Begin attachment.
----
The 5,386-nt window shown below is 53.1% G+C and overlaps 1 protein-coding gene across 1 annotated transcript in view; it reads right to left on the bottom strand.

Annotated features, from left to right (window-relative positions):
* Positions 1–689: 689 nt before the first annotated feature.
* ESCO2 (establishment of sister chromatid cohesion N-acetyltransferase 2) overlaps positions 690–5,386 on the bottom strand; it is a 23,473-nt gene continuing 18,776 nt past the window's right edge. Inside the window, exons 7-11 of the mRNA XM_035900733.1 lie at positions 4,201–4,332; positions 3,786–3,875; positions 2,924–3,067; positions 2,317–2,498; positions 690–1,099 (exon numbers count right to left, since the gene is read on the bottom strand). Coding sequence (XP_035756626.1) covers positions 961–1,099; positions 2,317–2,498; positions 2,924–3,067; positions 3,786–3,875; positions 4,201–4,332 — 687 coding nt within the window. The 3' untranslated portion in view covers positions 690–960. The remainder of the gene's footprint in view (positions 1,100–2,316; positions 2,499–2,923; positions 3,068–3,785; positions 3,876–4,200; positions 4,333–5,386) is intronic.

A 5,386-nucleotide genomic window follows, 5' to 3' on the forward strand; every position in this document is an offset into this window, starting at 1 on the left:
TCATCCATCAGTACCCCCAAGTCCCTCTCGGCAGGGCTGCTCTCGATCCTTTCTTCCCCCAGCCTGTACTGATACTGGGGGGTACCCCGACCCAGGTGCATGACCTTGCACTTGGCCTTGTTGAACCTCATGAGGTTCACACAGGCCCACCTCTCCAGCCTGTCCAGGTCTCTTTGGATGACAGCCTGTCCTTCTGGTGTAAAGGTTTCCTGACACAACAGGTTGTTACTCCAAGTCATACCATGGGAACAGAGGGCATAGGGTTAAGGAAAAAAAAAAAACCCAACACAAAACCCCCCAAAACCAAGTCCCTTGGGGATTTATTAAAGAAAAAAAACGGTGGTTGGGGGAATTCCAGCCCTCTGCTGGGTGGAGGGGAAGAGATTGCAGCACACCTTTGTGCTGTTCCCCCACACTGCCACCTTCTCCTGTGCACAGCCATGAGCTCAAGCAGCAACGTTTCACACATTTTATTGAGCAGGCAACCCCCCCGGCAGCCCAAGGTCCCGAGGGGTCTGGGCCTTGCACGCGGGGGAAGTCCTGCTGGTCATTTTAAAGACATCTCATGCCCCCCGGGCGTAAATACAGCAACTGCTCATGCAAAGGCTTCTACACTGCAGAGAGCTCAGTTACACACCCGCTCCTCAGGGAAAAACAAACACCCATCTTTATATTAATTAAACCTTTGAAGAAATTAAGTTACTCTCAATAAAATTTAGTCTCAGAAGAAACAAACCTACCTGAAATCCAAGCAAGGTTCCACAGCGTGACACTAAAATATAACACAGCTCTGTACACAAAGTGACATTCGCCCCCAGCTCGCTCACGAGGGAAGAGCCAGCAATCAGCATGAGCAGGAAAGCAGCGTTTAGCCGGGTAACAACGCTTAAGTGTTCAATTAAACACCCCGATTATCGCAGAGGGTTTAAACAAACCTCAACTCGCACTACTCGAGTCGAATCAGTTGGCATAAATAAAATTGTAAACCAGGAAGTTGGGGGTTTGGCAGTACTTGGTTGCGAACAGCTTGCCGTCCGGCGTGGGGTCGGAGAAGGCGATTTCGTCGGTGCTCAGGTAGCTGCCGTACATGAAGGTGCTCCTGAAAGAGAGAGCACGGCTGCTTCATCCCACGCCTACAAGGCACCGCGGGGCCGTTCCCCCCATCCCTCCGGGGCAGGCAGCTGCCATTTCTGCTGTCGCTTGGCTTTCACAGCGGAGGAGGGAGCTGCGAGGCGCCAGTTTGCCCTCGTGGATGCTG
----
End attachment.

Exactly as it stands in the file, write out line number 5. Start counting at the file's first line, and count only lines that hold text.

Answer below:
A 5,386-nucleotide genomic window follows, 5' to 3' on the forward strand; every position in this document is an offset into this window, starting at 1 on the left: